Manuel Delia's interest in Great Siege memorial case questioned in court

Delia has argued that the clearing of the monument breached his fundamental human rights  

Lawyers questioned what interest Manuel Delia had in the monument that could justify legal proceedings
Lawyers questioned what interest Manuel Delia had in the monument that could justify legal proceedings

Constitutional proceedings filed by activist and blogger Manuel Delia against Justice Minister Owen Bonnici over the repeated clearing of candles and floral tributes to assassinated journalist Daphne Caruana Galizia from the Great Siege monument have taken a new twist.

This after Delia’s juridical interest in the case which he had personally filed against the government over the persistent dismantling of the makeshift memorial was challenged in court.

Delia is claiming that the removal of the memorial amounted to a breach of his fundamental right to express himself freely.

But now his juridical interest in the case is being questioned, with lawyers for the defendant arguing that third parties, and not Delia, had placed the items at the foot of the monument.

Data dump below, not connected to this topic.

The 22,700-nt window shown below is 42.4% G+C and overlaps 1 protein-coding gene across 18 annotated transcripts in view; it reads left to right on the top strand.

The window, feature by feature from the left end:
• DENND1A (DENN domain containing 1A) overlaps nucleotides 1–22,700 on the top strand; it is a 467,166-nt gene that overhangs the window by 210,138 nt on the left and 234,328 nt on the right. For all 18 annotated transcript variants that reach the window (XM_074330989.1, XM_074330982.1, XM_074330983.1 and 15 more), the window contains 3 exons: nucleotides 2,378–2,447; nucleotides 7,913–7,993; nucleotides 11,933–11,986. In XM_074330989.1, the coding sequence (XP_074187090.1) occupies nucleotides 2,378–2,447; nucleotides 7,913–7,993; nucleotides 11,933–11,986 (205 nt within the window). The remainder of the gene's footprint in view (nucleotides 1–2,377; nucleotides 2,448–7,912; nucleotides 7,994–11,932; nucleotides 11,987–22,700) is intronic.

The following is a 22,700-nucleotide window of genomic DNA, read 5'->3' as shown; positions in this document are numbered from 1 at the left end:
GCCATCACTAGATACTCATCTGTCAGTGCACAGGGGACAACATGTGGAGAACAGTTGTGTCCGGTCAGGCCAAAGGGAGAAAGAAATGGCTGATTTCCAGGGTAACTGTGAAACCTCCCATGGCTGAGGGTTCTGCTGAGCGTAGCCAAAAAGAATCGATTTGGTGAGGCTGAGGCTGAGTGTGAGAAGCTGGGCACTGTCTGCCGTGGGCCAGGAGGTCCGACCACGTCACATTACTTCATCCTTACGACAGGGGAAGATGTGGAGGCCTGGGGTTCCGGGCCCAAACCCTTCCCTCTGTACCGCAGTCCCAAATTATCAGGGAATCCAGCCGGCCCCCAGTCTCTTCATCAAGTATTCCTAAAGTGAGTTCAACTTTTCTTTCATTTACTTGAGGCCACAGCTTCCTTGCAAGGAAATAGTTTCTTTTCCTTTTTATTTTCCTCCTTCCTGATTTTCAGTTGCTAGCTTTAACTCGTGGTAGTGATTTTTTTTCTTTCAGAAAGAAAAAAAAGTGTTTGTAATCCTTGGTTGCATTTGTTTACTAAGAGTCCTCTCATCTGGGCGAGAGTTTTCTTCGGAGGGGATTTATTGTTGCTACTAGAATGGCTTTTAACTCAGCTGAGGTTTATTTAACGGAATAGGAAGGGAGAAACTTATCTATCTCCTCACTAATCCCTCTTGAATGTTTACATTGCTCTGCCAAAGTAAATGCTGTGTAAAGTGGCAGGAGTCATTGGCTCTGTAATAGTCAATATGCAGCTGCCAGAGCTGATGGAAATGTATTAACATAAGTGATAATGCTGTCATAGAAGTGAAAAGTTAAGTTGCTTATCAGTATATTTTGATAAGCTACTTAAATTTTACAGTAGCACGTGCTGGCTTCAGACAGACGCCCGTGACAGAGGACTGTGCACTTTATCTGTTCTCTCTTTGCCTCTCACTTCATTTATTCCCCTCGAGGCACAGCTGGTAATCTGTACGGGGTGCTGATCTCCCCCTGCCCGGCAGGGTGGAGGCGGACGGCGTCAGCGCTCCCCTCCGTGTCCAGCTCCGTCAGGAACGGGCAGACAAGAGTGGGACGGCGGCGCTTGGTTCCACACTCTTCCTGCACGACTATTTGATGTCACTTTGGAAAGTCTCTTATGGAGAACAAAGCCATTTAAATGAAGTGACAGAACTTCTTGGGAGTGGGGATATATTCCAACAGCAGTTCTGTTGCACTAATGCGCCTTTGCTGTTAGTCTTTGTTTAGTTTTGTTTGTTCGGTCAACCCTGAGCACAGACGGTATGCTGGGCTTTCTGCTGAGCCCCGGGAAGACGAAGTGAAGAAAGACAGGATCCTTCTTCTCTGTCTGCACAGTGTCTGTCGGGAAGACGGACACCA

Hours before proceedings were due to continue this afternoon, Delia’s lawyers filed a note to declare that they had no further witnesses to summon.

But the fresh application filed by the defendants on 4 February, challenging Delia’s juridical interest caused the same lawyers to have a change of plan, seeking the court’s authorization to withdraw their earlier note.

Juridical interest is a prerequisite for the filing of legal action – it means the person filing must have a direct, legal, actual and personal stake in the outcome of the case.

It was argued that it had clearly emerged throughout the proceedings so far, that third parties, had personally placed mementos at the Great Siege monument, and not Delia himself.

The court was asked to refer to the testimony of PN MP Karol Aquilina, who described how he had purchased candles to light at the memorial as a sign of protest. Another witness, Ann DeMarco had testified as to how she visited the site on a daily basis as one of a group of protesters who replenished items left there in protest.

Delia did not form part of that group, argued the defendants.

A party in a suit had to prove he had an ‘actual and personal’ interest that existed not only when proceedings were instituted but also subsisted throughout the hearing of the case, the respondents said, saying that this did not appear to be the case here.

The First Hall of the Civil Court, presided over by Mr Justice Joseph Zammit McKeon, adjourned the case to February 19 for a decree to resolve this matter.

Lawyers Paul Borg Olivier, Jason Azzopardi, Therese Comodini Cachia and Eve Borg Costanzi are assisting Delia.

Lawyers Victoria Buttigieg and Chris Cilia are assisting the respondents.

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